A surge in Air Malta passengers cancelling their flights as a result of new travel rules cost Malta some €12 million in lost revenue in July alone, estimates show.

The figure was calculated by Times of Malta after a Malta Tourism Authority (MTA) spokesperson said that based on 2019 National Statistics Office (NSO) data, tourists spend an average of €807 each for a trip to the island, which includes international transport (flights or ferry) and local expenditure.

According to The Malta Independent, Air Malta had 15,000 booking cancellations in July since the announcement of new travel rules. Times of Malta had reported that Air Malta saw over 6,000 flight bookings cancelled in a single week. There were also significant cancellations for August.

The loss of €12,105,000 of tourists’ expenditure is only based on cancellations of Air Malta flights for July. It does not include other airlines or other months.

The airline has also reportedly seen an increase of passenger no-shows at the airport, reporting a daily 30-35 per cent for inbound travel to Malta.

Last month saw a major change to Malta’s new travel rules, whereby travellers are required to produce an approved vaccination certificate to be allowed a quarantine-free entry. Quarantine is mandatory for unvaccinated arrivals.

Anyone arriving without an approved vaccine certificate  will be charged at least €1,400 per room for their stay in a quarantine hotel.

Malta residents entering the country without a vaccine certificate must apply for permission to avoid paying the fee.

Feedback from customers suggests there are two major factors contributing to the decline in summer bookings

When asked what had caused the cancellations, an Air Malta spokesperson pointed out two major reasons – Negative PCR tests to travel are no longer enough, and the lack of vaccination among those aged 12 to 17.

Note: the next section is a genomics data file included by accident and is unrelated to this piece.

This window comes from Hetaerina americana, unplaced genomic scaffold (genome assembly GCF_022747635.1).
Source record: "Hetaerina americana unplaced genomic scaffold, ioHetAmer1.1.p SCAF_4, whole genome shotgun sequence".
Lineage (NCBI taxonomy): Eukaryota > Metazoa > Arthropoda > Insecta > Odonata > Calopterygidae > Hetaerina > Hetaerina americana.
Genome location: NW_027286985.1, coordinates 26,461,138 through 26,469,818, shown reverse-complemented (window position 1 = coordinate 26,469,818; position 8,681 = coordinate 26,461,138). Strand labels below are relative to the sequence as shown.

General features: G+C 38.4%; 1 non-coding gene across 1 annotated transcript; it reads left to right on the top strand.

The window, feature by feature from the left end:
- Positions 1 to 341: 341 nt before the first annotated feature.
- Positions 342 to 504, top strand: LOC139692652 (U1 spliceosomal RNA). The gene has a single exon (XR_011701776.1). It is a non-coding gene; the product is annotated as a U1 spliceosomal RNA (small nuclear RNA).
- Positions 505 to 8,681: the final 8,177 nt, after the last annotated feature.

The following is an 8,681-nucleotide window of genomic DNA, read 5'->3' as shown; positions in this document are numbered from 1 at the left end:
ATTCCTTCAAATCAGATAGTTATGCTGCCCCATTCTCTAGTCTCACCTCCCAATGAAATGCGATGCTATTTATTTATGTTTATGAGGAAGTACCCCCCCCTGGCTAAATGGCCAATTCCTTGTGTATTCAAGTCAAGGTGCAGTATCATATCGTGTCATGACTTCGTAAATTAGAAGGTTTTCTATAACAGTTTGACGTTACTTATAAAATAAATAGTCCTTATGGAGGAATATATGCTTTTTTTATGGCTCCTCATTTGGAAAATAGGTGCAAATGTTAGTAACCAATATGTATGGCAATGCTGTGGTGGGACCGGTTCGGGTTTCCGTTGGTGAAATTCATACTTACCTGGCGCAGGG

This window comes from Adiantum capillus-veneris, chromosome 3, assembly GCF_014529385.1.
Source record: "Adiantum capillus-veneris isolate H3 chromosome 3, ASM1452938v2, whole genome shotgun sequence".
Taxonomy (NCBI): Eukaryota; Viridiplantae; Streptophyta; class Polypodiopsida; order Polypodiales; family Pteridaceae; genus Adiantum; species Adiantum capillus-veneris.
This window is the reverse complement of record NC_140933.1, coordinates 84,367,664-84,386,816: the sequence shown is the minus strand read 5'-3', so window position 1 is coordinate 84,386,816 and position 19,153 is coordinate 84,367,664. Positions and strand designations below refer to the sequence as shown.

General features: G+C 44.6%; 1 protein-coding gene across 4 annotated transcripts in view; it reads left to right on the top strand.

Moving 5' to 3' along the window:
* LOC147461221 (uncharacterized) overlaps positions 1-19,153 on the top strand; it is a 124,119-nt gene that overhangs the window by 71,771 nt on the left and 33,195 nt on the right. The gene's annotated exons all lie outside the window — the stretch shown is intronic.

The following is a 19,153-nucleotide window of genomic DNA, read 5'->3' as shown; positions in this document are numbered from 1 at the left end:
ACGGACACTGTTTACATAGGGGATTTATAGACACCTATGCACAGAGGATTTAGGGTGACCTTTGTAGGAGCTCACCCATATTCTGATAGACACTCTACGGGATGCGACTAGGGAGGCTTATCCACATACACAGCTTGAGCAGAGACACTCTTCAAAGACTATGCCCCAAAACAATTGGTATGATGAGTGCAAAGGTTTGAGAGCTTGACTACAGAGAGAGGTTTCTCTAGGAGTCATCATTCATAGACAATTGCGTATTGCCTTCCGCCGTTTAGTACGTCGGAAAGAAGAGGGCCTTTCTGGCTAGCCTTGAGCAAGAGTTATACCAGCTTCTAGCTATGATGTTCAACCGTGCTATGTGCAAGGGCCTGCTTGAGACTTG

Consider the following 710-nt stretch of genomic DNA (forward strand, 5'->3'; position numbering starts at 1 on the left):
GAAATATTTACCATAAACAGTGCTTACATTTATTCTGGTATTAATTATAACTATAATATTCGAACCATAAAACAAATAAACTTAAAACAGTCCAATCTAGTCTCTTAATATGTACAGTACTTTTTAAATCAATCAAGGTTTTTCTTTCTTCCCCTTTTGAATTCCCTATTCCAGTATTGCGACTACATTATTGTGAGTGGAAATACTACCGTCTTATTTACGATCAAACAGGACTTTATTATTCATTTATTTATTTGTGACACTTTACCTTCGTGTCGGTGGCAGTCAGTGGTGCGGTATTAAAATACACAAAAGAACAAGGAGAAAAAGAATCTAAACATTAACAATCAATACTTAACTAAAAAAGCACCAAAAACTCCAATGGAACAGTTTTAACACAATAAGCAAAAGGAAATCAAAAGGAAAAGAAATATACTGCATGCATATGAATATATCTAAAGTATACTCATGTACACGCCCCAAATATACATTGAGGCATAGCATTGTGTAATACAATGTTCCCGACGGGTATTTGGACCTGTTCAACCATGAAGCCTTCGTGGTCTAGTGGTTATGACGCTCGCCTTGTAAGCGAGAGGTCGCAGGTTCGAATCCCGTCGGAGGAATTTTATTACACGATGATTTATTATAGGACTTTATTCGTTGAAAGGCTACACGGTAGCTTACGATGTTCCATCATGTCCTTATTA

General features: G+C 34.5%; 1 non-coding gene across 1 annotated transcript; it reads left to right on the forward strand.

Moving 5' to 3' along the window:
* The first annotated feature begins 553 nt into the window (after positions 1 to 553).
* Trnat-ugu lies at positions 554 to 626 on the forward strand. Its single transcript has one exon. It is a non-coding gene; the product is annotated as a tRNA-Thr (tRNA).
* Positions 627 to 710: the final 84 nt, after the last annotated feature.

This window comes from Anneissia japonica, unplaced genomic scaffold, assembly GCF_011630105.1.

“The change of regulation, whereby negative PCR tests are no longer acceptable as a qualification for entry into the country, has driven significant numbers of immediate short-term cancellations,” she said.

Another reason is that people aged between 12 and 17 across a number of countries have not been vaccinated yet, which has caused families with teenagers to cancel their bookings.

Questioned about the number of cancellations, Tourism Minister Clayton Bartolo said he was concerned, as he was hoping for a faster recovery of the tourism sector, but he emphasised that health will always be the top priority.

“The decision we took was not easy, but we believe that it had to be taken to respect the sacrifices the people took to beat the pandemic,” Bartolo said.

The minister said he wanted to clarify that the cancellations happened once Malta introduced stricter travel restrictions, and not when it was added to the EU travel red list.

Bartolo added that vaccinated tourists will feel more secure in a country where over 80 per cent of the population is vaccinated.

“Other countries are taking similar action. We took these measures to be a more secure country. I believe this will help tourism in the long-term,” he said.


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